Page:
Limited edition reprint.
Classic Monsters of the Movies issue #28 is another essential for your horror movie collection, bringing you the very best in classic horror nostalgia, discussion and critique. Our trademark high production values and commitment to exemplary image reproduction, coupled with our acclaimed approach to classic horror cinema, make this a journey into vintage terror like nothing else out there. Whether you prefer the stylised chills of the silent age or vintage-inspired modern fare, we share your passion for monster movies. Classic Monsters of the Movies issue #28 is a beautiful addition to your catalogue and one that’s sure to capture your imagination.
This issue’s striking, haunting cover image leads you straight into our lead feature, a fresh exploration of Hammer’s The Plague of the Zombies from 1966. As the only zombie film produced by the masters of English gothic, it’s a unique entry into the genre and is packed with iconic imagery whose power hasn’t faded at all.
We look at the movie’s origins, its direction under skilled helmsman John Gilling, and its many arresting performances from the likes of André Morell, Jacqueline Pearce, Diane Clare and John Carson, not to mention Ben Aris’ terrifying appearance as John Martinus. The Cornish landscape has never been more frightening – this gloriously illustrated discussion of The Plague of the Zombies is an essential for any Hammer fan, but it’s only the start of what awaits you in Classic Monsters of the Movies issue #28.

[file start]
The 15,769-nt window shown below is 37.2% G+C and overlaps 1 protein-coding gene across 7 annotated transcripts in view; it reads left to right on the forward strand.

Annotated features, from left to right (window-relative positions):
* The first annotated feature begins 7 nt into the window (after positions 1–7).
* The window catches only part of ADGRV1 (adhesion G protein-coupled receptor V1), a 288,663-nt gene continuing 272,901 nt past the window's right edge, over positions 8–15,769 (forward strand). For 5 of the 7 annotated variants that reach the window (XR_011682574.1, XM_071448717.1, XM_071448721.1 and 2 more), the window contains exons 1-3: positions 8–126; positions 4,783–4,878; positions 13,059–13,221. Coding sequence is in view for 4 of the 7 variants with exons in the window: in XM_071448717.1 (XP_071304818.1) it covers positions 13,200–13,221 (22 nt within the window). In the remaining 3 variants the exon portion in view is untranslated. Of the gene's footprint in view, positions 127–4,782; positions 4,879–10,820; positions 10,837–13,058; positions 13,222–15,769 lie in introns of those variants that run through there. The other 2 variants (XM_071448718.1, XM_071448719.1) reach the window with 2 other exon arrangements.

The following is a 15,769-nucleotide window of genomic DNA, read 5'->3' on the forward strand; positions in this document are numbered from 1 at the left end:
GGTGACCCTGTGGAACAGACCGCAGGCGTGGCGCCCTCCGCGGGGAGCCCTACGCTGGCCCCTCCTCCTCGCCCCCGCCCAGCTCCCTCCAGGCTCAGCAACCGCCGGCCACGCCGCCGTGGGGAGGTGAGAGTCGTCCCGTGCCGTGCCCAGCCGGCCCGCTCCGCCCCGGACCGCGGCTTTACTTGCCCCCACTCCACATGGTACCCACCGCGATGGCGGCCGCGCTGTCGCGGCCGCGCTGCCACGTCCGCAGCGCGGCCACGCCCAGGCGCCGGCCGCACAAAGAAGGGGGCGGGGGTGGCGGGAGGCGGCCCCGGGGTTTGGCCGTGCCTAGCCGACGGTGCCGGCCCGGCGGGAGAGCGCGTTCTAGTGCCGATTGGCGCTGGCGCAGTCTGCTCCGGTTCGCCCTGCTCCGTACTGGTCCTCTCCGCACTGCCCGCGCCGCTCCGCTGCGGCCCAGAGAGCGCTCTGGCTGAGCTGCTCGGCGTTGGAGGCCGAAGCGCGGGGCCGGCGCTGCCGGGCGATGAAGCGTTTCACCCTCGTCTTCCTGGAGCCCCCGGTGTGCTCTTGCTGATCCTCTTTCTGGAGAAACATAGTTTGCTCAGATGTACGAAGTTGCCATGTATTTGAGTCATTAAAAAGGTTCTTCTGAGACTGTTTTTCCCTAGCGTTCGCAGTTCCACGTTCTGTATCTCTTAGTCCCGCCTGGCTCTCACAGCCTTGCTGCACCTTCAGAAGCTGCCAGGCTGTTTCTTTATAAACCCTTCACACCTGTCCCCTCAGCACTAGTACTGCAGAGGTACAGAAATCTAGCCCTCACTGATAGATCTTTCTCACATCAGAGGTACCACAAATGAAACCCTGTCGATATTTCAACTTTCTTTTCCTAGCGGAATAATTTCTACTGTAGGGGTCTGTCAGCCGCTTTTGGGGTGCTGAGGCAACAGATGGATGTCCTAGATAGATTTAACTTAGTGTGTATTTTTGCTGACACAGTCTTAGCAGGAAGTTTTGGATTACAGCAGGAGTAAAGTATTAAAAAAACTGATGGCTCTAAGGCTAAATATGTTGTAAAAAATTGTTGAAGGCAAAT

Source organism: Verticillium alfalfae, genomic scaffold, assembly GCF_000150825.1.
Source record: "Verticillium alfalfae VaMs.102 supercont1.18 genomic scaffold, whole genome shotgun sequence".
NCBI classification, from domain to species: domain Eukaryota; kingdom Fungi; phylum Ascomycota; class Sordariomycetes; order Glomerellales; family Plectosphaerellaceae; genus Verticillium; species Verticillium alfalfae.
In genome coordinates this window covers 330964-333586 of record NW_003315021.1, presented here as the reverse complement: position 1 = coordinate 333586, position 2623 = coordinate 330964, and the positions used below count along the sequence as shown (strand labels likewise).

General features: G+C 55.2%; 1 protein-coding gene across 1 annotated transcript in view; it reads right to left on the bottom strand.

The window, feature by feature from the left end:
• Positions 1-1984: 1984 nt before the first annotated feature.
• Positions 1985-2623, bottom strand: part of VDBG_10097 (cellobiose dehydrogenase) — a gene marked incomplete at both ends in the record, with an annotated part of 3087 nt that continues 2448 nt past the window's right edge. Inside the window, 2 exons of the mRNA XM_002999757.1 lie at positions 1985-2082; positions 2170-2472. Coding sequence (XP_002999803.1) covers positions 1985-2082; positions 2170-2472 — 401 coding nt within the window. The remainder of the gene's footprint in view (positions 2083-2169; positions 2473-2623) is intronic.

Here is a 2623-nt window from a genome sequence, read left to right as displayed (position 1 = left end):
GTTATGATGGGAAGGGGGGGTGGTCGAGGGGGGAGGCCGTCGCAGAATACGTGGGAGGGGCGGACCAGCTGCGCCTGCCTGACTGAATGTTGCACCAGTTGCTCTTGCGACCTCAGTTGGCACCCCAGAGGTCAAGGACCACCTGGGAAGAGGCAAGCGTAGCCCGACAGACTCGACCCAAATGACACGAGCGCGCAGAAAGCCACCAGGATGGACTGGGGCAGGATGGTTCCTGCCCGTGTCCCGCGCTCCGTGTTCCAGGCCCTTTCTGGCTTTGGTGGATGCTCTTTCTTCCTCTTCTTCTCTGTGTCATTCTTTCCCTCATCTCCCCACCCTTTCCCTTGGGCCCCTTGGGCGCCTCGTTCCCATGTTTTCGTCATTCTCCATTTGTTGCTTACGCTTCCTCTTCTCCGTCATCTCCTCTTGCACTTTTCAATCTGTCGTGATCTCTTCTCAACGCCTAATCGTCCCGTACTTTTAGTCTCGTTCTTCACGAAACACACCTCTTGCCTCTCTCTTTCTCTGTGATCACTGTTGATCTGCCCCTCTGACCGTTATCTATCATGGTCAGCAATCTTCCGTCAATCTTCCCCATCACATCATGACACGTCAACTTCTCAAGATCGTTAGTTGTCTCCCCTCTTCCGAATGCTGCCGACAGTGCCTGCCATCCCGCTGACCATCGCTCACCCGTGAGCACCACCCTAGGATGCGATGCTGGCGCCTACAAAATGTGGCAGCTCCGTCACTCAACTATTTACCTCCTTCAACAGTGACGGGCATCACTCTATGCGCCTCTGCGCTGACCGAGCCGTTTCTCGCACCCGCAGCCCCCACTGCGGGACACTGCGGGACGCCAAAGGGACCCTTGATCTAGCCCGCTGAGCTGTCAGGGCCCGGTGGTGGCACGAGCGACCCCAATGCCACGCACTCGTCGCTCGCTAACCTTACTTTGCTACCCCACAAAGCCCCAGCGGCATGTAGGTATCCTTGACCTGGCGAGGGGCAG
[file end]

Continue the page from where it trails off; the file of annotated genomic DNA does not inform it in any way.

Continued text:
It’s a bit bleak out on the moors, so why not take shelter in one of horror cinema’s myriad haunted houses? The idea of the spooky old house feels like an instinctive fear, part of us from birth, so we explore the many ways in which horror movies have made the most of creaking doors, shadowy staircases and strange noises in the dead of night.
As you tiptoe through this feature, which is packed with beautifully restored stills and a wealth of information, you’ll find that while the idea might sound simple, haunted houses have been portrayed in any number of different ways. Don’t be fooled – a house doesn’t have to be crumbling around you for it to be playing host to someone, or something, very nasty indeed.